Logging On To Improve AchievementEvaluating the relationship between use of the LearningManagement System, student charact...
Introduction• Educational Doctorate Degree (EdD) candidate (University of California Davis & Sonoma State University)• Adv...
Presentation Outline1. Study Case & Context2. Results for Instructional Practices3. Results for LMS Data Analysis4. Conclu...
STUDY CASE &CONTEXT
Problem: Student Graduation• Less than 50% of college/university students graduate within 6 years  • California State Univ...
Case: Introduction to Religious Studies•   Redesigned to hybrid            54 F’s    delivery through Academy    eLearning...
Research Questions1)   Is there a relationship between student LMS usage and academic     performance? Does this relations...
Independent Variables: Student Characteristics 1. Gender 2. Under-Represented Minority 3. Pell-Eligible 4. High School GPA...
Independent Variables: LMS Usage#    LMS Usage Category             LMS Tools within                                    Ca...
Research Methods (Cliff’s notes version)1.   Extract data, validate with appropriate “owner”2.   Transform variables     •...
Results for InstructionalPractices
Correlation: LMS Usage w/Final Grade        Scatterplot of   Assessment Activity Hits v.        Course Grade
Correlation: Student Char. w/Final Grade
Most interesting finding (so far):       Smallest                           Largest                              >   LMS U...
Regression R2 Results Comparison
RESULTS FOR LMSDATA ANALYSIS
Lms Logfiles: “Data Exhaust”1. Logfile tracks server actions   (not educationally relevant activity)2. Duplicate logfile h...
Logfile Data Filtering Results                                             450     382                                    ...
LMS Use Consistent across CategoriesFactor Analysis of LMS Use Categories
Missing Data On Critical Indicators
Conclusions1. At the course level, LMS use better predictor of   academic achievement than any student characteristic   va...
Ideas & FeedbackPotential for improved LMS analysis methods:• social learning• activity patterns• discourse content analys...
Contact InfoJohn Whitmerjwhitmer@calstate.eduSkype: john.whitmerUSA Phone: 530.554.1528                          By Winged...
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Logging on to Improve Achievement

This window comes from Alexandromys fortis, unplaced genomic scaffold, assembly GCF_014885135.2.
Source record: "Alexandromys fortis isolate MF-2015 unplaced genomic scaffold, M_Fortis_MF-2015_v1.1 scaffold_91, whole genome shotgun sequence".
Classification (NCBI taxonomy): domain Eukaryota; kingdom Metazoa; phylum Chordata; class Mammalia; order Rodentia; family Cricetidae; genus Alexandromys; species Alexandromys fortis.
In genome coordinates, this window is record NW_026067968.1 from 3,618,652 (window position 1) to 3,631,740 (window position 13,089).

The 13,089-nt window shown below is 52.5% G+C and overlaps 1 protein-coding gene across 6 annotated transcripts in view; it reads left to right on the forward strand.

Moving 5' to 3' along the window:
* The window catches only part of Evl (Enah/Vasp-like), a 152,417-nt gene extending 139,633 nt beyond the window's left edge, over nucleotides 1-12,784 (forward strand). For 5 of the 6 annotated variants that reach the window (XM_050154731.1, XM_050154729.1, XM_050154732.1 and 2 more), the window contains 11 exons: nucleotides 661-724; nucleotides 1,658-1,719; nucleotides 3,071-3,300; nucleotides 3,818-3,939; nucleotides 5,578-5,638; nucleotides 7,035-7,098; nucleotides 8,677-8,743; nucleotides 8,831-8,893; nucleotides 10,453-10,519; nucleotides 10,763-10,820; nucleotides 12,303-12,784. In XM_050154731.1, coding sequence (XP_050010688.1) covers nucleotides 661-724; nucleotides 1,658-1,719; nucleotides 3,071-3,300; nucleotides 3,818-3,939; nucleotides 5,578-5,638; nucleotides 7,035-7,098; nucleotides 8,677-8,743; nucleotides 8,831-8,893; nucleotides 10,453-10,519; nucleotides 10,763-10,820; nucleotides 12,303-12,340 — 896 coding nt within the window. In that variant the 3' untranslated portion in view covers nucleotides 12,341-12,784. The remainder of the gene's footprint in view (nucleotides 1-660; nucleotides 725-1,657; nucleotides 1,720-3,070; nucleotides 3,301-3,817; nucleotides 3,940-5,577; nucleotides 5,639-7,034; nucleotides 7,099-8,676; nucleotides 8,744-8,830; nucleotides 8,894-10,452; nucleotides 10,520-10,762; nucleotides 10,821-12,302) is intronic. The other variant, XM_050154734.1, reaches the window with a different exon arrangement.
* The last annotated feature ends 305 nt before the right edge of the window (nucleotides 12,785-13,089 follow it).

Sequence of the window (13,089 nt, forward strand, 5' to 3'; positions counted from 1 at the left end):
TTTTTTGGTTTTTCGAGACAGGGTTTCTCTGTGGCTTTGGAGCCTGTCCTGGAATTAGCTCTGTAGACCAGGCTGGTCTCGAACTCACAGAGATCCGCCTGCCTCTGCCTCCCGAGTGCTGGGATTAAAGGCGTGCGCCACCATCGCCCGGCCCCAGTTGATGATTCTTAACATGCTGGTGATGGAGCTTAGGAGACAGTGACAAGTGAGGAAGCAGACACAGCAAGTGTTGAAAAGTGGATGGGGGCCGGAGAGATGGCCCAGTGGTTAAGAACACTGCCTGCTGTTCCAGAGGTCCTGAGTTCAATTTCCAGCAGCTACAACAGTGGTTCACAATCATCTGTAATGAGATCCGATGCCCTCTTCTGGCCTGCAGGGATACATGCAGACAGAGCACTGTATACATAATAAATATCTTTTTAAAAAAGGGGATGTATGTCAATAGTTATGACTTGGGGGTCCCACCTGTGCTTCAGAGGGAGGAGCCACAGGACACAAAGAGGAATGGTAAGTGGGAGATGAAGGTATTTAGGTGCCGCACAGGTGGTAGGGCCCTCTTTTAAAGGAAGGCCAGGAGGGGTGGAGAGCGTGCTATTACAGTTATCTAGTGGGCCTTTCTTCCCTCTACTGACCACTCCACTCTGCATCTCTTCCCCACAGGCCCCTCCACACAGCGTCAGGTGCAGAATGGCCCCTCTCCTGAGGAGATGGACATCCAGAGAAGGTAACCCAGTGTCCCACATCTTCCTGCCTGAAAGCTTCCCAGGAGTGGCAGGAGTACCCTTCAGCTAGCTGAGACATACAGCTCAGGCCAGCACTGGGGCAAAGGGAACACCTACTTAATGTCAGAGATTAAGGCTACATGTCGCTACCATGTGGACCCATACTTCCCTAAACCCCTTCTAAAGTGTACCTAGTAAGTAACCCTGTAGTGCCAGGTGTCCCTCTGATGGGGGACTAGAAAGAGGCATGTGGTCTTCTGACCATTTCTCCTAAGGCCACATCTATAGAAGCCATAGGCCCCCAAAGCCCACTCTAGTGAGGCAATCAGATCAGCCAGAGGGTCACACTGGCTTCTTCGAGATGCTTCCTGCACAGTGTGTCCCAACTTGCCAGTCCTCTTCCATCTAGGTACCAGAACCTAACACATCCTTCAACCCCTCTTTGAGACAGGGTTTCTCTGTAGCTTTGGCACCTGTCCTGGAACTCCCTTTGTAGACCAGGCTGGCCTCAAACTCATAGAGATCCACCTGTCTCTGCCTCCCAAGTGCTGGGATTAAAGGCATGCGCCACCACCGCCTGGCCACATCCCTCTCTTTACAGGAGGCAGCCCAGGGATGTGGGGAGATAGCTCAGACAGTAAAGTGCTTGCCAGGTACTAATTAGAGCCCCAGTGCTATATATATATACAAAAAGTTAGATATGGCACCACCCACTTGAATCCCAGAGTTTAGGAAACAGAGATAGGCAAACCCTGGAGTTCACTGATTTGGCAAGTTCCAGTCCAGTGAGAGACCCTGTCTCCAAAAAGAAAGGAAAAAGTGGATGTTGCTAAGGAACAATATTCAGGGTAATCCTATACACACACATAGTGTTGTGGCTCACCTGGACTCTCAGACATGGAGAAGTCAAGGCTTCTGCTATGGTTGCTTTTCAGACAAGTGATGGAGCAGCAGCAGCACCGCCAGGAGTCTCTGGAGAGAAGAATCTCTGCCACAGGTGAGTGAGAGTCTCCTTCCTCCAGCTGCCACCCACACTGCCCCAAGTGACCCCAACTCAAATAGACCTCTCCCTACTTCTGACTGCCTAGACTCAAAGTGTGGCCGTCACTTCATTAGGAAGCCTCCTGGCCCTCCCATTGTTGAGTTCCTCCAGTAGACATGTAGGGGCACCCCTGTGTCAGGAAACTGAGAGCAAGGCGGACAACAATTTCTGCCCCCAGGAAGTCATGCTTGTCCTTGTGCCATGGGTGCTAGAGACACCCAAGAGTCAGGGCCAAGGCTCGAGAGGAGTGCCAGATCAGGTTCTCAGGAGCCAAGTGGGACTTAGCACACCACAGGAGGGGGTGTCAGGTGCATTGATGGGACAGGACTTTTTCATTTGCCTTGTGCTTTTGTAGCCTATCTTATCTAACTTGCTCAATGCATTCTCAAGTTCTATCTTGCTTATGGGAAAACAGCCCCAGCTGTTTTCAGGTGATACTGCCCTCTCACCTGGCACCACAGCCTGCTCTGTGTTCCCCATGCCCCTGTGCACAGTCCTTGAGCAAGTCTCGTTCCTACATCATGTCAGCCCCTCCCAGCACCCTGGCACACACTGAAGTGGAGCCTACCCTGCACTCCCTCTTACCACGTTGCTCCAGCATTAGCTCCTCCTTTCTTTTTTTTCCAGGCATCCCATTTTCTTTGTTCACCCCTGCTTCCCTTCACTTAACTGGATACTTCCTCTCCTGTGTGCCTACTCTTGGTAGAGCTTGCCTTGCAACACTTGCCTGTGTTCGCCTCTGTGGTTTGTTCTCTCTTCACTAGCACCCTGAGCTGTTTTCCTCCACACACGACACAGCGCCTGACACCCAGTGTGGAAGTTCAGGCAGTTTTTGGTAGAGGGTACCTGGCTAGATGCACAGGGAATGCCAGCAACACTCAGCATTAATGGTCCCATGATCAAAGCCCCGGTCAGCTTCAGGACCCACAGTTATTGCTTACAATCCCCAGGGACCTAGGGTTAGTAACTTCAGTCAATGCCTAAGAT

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Improving student persistence, especially among under-represented minority students, is a driving goal at many colleges and universities. Academic technologies, such as the Learning Management System (LMS), are frequently used to deliver innovative pedagogical strategies to increase engagement and improve persistence. This study presents research on a redesigned hybrid high-enrollment undergraduate course exploring the relationship between LMS activity, student background characteristics, current enrollment information, and student achievement.

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  • Logging on to Improve Achievement

    1. 1. Logging On To Improve AchievementEvaluating the relationship between use of the LearningManagement System, student characteristics, and academicachievement in a hybrid large enrollment undergraduate course Research Highlights: Presentation to SoLAR Storm November 15, 2012 John C Whitmer (jwhitmer@calstate.edu)Committee Chair: Dr. Paul Porter, Sonoma State University Slides: http://slidesha.re/sFKjcm
    2. 2. Introduction• Educational Doctorate Degree (EdD) candidate (University of California Davis & Sonoma State University)• Advanced to candidacy, defending ~ January 14• Associate Director, California State University LMSS Project, Chancellor’s Office
    3. 3. Presentation Outline1. Study Case & Context2. Results for Instructional Practices3. Results for LMS Data Analysis4. Conclusions
    4. 4. STUDY CASE &CONTEXT
    5. 5. Problem: Student Graduation• Less than 50% of college/university students graduate within 6 years • California State University: 52.4% (first-time freshman, 2000 cohort) (CSU Analytic Studies, 2011)• Students from under-represented minority racial/ethnic groups graduate at much lower rates • California State University: 38.3% (African American students, first-time freshman, 2000 cohort) (CSU Analytic Studies, 2011)• Contributing factor: mega-enrollment intro courses • Infrequent interaction, prevent faculty/student relationships